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Nighttime crew keeps plant containers hydrated, healthy around Pittsburgh

Doug Oster
| Thursday, Aug. 27, 2015, 8:55 p.m.
Bryan Alton, crew leader for Lawn Sense, waters hanging baskets on the Rachel Carson bridge in downtown Pittsburgh. Lawn Sense is contracted by the Western Pennsylvania Conservancy to water the 600 hanging baskets and 500 other containers in the city. Funding for care of most of the planters comes from the Colcom Foundation and downtown hanging baskets from the Laurel Foundation.
Doug Oster | Tribune Review
Bryan Alton, crew leader for Lawn Sense, waters hanging baskets on the Rachel Carson bridge in downtown Pittsburgh. Lawn Sense is contracted by the Western Pennsylvania Conservancy to water the 600 hanging baskets and 500 other containers in the city. Funding for care of most of the planters comes from the Colcom Foundation and downtown hanging baskets from the Laurel Foundation.
Bryan Alton, a crew leader for Lawn Sense, waters hanging baskets on the Rachel Carson Bridge in Downtown Pittsburgh.
Doug Oster | Trib Total Media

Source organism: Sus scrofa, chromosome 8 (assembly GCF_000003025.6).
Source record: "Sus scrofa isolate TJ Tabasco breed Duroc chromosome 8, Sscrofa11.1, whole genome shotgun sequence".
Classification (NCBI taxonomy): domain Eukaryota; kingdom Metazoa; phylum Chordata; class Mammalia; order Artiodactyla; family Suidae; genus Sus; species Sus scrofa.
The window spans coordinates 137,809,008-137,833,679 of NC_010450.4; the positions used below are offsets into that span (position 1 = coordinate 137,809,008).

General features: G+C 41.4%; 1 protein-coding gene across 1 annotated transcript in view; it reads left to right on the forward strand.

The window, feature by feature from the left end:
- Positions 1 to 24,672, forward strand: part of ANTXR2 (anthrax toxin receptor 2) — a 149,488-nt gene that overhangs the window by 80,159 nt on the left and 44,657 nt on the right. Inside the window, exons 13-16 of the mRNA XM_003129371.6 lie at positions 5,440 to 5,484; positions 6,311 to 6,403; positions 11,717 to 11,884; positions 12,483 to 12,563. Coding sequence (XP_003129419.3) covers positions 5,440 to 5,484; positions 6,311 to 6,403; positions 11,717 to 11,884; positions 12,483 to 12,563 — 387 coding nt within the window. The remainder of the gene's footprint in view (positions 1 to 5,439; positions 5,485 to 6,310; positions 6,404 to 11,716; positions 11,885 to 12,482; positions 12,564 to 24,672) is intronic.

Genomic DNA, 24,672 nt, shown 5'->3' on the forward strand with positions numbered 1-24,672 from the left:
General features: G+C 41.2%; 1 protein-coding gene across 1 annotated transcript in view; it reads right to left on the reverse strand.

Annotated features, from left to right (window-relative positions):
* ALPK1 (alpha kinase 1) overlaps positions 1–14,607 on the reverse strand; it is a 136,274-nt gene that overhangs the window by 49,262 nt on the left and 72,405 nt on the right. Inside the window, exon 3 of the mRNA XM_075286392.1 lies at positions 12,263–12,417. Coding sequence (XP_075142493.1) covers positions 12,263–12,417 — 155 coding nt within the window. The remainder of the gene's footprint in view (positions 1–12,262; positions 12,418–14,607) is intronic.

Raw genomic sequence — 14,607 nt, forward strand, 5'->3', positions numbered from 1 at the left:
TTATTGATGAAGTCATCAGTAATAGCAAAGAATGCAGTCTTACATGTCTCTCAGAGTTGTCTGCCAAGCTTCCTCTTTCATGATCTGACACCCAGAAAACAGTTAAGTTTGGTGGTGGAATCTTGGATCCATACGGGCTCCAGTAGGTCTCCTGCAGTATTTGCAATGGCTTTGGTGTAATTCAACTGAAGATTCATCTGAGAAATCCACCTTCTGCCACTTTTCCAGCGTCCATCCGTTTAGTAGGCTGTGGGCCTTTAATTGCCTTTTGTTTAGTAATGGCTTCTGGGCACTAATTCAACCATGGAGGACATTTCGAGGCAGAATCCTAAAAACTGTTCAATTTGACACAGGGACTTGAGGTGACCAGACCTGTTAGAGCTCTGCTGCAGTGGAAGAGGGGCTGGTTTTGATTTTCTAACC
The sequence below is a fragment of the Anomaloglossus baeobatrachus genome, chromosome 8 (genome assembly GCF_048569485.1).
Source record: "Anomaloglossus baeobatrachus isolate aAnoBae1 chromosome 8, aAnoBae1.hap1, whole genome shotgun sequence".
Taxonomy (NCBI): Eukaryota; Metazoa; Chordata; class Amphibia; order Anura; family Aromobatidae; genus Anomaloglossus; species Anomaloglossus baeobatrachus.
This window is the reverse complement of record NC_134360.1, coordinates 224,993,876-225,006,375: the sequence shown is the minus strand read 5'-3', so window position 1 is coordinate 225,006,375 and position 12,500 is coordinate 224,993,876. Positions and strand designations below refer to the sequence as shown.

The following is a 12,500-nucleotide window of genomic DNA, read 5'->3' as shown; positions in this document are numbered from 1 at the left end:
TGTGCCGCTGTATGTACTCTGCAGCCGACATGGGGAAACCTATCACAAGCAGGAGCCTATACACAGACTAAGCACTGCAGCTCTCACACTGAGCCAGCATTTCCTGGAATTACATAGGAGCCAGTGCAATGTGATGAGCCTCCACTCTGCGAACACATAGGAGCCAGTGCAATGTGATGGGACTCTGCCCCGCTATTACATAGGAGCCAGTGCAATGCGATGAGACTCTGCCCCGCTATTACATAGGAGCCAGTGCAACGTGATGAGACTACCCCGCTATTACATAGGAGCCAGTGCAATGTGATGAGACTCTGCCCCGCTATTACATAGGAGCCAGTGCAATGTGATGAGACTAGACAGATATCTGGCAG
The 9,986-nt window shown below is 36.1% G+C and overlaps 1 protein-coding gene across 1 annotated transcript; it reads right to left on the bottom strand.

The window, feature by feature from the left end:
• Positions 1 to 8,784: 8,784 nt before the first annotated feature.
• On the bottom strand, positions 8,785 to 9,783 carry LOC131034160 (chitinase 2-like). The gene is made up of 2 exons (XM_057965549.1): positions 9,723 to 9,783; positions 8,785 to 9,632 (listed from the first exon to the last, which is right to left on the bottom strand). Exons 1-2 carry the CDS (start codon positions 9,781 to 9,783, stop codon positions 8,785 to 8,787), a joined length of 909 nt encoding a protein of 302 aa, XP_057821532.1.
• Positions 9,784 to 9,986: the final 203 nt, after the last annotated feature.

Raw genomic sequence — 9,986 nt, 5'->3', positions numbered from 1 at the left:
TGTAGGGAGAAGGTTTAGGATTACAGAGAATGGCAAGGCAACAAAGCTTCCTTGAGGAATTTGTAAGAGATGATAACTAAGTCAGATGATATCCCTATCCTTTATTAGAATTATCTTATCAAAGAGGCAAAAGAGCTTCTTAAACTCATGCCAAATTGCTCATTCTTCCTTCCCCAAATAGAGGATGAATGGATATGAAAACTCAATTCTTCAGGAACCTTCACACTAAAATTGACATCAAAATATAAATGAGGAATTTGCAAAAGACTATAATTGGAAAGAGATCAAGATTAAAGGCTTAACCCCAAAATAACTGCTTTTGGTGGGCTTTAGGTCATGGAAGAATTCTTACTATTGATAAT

Bryan Alton, a crew leader for Lawn Sense, waters hanging baskets on the Rachel Carson Bridge in Downtown Pittsburgh.
Arthur DeMeo, director of community green space services for the Western Pennsylvania Conservancy, stands in front of one of the 500 containers that need daily watering in the city.
Doug Oster | Trib Total Media
Arthur DeMeo, director of community green space services for the Western Pennsylvania Conservancy, stands in front of one of the 500 containers that need daily watering in the city.
Bryan Alton, crew leader for Lawn Sense, waters hanging baskets on the Rachel Carson bridge in downtown Pittsburgh. Lawn Sense is contracted by the Western Pennsylvania Conservancy to water the 600 hanging baskets and 500 other containers in the city. Funding for care of most of the planters comes from the Colcom Foundation and downtown hanging baskets from the Laurel Foundation.